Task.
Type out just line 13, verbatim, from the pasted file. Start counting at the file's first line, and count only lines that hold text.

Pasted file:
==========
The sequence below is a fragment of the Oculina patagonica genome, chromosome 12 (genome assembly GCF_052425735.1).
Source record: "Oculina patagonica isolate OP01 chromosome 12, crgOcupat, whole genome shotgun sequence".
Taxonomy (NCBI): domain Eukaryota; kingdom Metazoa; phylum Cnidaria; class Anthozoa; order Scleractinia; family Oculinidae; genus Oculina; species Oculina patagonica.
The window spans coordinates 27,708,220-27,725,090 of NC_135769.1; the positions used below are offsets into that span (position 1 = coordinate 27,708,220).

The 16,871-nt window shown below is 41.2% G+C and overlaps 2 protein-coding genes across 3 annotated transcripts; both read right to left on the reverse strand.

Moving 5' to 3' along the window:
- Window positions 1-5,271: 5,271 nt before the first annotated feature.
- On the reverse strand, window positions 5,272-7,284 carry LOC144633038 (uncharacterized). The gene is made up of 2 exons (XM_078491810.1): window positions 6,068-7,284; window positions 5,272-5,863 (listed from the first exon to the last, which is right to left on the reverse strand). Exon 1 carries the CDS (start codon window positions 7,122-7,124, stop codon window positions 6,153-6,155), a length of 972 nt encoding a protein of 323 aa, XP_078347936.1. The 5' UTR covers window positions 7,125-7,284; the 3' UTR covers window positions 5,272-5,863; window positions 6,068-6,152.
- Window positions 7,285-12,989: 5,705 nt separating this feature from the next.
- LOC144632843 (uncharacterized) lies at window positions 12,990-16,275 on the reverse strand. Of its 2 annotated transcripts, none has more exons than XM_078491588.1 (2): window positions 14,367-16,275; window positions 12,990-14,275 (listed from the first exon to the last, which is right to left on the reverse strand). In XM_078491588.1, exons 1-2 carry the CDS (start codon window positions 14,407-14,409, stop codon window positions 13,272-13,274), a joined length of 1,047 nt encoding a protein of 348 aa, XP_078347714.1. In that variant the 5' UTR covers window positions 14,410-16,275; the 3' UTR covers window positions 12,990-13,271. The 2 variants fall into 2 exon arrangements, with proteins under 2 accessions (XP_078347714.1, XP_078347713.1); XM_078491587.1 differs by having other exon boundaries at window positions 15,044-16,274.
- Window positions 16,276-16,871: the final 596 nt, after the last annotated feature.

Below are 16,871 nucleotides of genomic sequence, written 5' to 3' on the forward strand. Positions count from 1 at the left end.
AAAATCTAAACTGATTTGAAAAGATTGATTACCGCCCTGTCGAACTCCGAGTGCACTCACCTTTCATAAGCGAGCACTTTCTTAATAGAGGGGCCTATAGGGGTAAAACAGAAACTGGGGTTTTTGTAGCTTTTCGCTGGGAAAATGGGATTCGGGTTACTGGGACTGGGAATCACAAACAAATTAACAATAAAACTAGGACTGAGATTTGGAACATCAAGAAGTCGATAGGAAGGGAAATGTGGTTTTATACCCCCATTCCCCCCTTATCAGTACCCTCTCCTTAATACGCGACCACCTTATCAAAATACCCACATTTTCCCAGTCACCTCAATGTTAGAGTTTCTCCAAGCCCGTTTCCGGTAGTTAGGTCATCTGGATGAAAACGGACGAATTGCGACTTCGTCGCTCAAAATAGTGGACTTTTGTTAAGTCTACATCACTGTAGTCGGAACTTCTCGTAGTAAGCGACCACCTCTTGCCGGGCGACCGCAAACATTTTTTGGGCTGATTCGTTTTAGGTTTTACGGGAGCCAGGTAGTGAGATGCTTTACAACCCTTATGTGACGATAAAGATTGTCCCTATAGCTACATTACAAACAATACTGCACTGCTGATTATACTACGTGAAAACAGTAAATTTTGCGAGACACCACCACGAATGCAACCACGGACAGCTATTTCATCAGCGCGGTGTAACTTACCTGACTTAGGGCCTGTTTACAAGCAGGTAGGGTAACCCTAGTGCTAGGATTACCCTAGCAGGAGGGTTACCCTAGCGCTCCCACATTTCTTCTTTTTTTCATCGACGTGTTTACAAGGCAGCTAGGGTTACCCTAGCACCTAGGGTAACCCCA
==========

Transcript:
AAAATCTAAACTGATTTGAAAAGATTGATTACCGCCCTGTCGAACTCCGAGTGCACTCACCTTTCATAAGCGAGCACTTTCTTAATAGAGGGGCCTATAGGGGTAAAACAGAAACTGGGGTTTTTGTAGCTTTTCGCTGGGAAAATGGGATTCGGGTTACTGGGACTGGGAATCACAAACAAATTAACAATAAAACTAGGACTGAGATTTGGAACATCAAGAAGTCGATAGGAAGGGAAATGTGGTTTTATACCCCCATTCCCCCCTTATCAGTACCCTCTCCTTAATACGCGACCACCTTATCAAAATACCCACATTTTCCCAGTCACCTCAATGTTAGAGTTTCTCCAAGCCCGTTTCCGGTAGTTAGGTCATCTGGATGAAAACGGACGAATTGCGACTTCGTCGCTCAAAATAGTGGACTTTTGTTAAGTCTACATCACTGTAGTCGGAACTTCTCGTAGTAAGCGACCACCTCTTGCCGGGCGACCGCAAACATTTTTTGGGCTGATTCGTTTTAGGTTTTACGGGAGCCAGGTAGTGAGATGCTTTACAACCCTTATGTGACGATAAAGATTGTCCCTATAGCTACATTACAAACAATACTGCACTGCTGATTATACTACGTGAAAACAGTAAATTTTGCGAGACACCACCACGAATGCAACCACGGACAGCTATTTCATCAGCGCGGTGTAACTTACCTGACTTAGGGCCTGTTTACAAGCAGGTAGGGTAACCCTAGTGCTAGGATTACCCTAGCAGGAGGGTTACCCTAGCGCTCCCACATTTCTTCTTTTTTTCATCGACGTGTTTACAAGGCAGCTAGGGTTACCCTAGCACCTAGGGTAACCCCA